Absurdly, birds are dinosaurs. Palaeontologists insist they're close relatives, but to nearly everyone else these animals are polar opposites. Birds are graceful, musical, fluffy and so athletic that many travel between continents without resting. In contrast, dinosaurs hardly seem graceful. They're at once fierce, scaly monsters and fodder for goofy cartoons because of features like Brachiosaurus’s oversized neck or Tyrannosaurus’s clumsy arms. But despite their apparent differences, somehow, birds are theropods – the dinosaur group that includes T. rex. This bird–dinosaur connection is increasingly clear in the fossil record, which includes fossils of feathered and winged dinosaurs, suggesting many weren't as reptilian as movies depict. And now, in the biggest departure yet from Jurassic Park, new evidence shows plenty of dinosaurs weren't even cold blooded (ectothermic). Like mammals, birds are warm blooded (endothermic). Birds have the highest metabolisms of all living animals and much of this energy is spent on keeping their bodies warm. But when did their warm-blooded metabolisms evolve? Was it recent, or did ancestral dinosaurs heat themselves, too?
To investigate, a team of scientists from across the USA and Spain, led by Jasmina Wiemann and Derek Briggs (Yale University), found a way to check an animal's metabolism by scanning their bones, even after they are fossilized, as some biological molecules remain. But it's unrealistic to extract those molecules, because you can't grind up precious artefacts to test what's inside. Instead, the researchers used harmless light to scan the fossils without destroying or even touching them. When illuminated with infrared light, each biological chemical responds with its own unique light scattering signature. Using this signature, the researchers could tell which biomolecules were preserved in the fossilized eggshells, teeth or bones, and some turned out to be metabolic waste products. With these fossil scans, the researchers revealed details about how much energy the dinosaurs burned, even though they had been extinct for millions of years.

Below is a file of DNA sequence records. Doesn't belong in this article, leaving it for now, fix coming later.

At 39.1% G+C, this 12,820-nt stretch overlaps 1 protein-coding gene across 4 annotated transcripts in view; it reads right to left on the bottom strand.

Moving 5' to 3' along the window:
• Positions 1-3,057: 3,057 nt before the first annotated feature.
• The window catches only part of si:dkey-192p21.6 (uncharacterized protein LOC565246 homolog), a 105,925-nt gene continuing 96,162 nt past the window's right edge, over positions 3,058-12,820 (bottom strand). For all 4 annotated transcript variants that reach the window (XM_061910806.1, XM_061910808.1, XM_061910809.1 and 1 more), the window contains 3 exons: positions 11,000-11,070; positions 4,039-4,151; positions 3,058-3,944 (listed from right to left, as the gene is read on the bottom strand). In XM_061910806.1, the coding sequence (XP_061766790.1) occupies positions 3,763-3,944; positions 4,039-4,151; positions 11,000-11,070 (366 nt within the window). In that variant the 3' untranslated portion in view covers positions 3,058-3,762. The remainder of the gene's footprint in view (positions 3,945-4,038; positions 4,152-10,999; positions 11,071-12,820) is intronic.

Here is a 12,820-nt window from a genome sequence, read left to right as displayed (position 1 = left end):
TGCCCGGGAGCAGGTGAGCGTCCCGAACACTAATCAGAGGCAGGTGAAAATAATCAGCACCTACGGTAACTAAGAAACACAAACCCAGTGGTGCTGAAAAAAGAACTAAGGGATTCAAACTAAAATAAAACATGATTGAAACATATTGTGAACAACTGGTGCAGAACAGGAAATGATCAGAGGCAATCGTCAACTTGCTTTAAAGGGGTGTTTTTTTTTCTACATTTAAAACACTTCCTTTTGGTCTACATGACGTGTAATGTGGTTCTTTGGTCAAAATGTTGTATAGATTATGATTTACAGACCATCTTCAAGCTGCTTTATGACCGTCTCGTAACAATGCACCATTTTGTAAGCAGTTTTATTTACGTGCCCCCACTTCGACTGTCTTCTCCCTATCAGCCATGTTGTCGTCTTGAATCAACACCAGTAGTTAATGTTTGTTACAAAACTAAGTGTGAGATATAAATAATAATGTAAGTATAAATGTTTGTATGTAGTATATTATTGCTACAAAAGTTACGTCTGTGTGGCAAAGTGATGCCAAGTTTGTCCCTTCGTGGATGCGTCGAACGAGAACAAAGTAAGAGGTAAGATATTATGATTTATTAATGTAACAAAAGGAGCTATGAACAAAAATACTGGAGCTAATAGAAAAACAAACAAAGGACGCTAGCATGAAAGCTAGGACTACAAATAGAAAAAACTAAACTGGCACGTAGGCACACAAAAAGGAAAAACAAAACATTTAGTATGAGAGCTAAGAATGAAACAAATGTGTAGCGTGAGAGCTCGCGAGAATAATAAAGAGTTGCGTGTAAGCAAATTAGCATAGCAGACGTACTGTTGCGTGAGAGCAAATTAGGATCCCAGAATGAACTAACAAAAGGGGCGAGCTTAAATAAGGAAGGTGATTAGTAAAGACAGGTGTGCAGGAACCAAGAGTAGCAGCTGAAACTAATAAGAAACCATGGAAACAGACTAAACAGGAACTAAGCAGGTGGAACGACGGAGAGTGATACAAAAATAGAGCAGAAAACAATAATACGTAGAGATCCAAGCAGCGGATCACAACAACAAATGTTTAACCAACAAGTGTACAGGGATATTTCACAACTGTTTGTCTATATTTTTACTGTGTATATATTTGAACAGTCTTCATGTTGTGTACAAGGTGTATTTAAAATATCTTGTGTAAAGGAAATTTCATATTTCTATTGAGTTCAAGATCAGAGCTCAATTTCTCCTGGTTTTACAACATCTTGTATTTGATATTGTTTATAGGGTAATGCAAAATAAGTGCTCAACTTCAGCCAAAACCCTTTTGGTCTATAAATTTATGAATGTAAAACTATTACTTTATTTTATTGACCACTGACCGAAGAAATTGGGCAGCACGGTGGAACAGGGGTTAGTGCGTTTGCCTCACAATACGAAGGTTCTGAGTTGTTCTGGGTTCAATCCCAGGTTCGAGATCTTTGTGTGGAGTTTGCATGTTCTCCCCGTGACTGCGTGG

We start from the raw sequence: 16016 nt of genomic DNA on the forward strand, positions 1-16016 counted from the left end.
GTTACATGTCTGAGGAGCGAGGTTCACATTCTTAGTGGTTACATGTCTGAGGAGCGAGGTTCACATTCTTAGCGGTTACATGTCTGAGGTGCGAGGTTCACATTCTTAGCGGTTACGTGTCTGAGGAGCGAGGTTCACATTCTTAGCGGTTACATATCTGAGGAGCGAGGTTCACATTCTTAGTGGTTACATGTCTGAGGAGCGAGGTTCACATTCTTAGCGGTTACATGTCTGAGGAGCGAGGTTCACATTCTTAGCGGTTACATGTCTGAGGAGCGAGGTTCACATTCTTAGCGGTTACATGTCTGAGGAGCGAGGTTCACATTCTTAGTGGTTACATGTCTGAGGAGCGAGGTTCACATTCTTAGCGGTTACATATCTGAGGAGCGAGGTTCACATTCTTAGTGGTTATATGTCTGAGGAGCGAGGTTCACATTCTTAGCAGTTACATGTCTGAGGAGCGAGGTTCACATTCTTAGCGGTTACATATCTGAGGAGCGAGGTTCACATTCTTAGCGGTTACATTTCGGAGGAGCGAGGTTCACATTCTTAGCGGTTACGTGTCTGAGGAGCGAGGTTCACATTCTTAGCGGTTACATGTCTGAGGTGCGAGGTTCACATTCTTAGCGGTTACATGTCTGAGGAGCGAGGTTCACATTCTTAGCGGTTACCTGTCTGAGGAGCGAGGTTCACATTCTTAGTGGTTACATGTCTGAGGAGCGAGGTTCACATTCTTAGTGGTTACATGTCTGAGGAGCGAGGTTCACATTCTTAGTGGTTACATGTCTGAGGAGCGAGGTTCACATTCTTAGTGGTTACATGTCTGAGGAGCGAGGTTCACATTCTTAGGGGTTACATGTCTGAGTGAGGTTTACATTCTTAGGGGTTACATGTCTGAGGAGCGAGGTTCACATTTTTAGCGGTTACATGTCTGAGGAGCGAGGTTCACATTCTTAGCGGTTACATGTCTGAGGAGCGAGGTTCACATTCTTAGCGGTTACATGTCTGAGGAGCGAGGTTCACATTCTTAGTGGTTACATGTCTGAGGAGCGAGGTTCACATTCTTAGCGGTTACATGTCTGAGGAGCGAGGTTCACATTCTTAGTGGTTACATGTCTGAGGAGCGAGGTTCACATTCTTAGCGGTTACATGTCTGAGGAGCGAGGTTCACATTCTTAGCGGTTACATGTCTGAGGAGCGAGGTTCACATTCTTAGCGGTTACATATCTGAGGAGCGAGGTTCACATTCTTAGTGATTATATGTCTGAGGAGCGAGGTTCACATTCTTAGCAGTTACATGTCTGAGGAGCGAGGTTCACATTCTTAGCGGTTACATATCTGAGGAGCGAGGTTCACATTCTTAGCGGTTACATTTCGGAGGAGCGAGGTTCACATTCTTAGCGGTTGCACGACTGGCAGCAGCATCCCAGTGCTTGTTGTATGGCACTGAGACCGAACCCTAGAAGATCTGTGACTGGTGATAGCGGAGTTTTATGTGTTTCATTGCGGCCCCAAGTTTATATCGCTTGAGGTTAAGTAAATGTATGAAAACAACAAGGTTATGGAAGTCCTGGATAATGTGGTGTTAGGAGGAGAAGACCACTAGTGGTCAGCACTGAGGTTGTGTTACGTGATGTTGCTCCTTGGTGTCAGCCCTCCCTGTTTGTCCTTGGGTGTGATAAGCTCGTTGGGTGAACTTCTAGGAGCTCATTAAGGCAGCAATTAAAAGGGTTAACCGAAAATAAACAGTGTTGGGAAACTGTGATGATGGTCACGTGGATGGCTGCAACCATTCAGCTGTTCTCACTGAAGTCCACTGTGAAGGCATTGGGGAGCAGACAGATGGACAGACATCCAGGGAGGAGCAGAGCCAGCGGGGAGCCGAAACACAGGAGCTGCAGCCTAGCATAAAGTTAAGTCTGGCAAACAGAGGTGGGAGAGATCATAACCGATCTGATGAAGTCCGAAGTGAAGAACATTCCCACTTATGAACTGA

The scientists applied this technique to dinosaur fossils to detect any remaining biological molecules – as well as the bones of modern-day reptiles, mammals and birds, whose metabolic rates are already known – to estimate the dinosaurs’ metabolic rates. Surprisingly, the metabolisms of the dinosaurs were more varied than expected. Some had slow metabolisms, including plant-eaters such as the spikey Stegosaurus or the three-horned Triceratops, more in line with the metabolisms of modern cold-blooded reptiles. However, others had faster, more bird-like metabolisms, such as the flying pterosaurs or the turkey-sized predator Velociraptor. In fact, many dinosaurs, including T. rex, were warm blooded.
The researchers then made a family tree to track when and how warm bloodedness evolved, and it seems that the dinosaurs and closely related reptiles that lived at the time evolved warm-blooded metabolisms more than once. In addition, investing in heating paid off: every time they evolved warm bloodedness, they quickly evolved a new way of moving. For example, plesiosaurs – marine behemoths that grew almost as long as a ten-pin bowling lane – probably began to swim as they became more warm blooded. And metabolism appears to have increased in pterosaurs right before they started to fly. In addition, dinosaurs such as Velociraptor and T. rex increased their metabolic rates before they learned to walk on two legs. Remarkably, birds evolved from these bipedal dinosaurs when their arms were free to evolve into wings, probably benefiting from their ancestors’ high metabolisms to fuel flight.
Despite this work, I still can't imagine dinosaurs with bird-like grace, but this is why this study is so fascinating: it bridges the bird–dinosaur divide. Our simplistic notions of dinosaurs are dissolving, causing us to rethink how we typecast dinosaurs as bland reptilians. In reality, dinosaurs were more diverse and interesting than anything in Jurassic Park.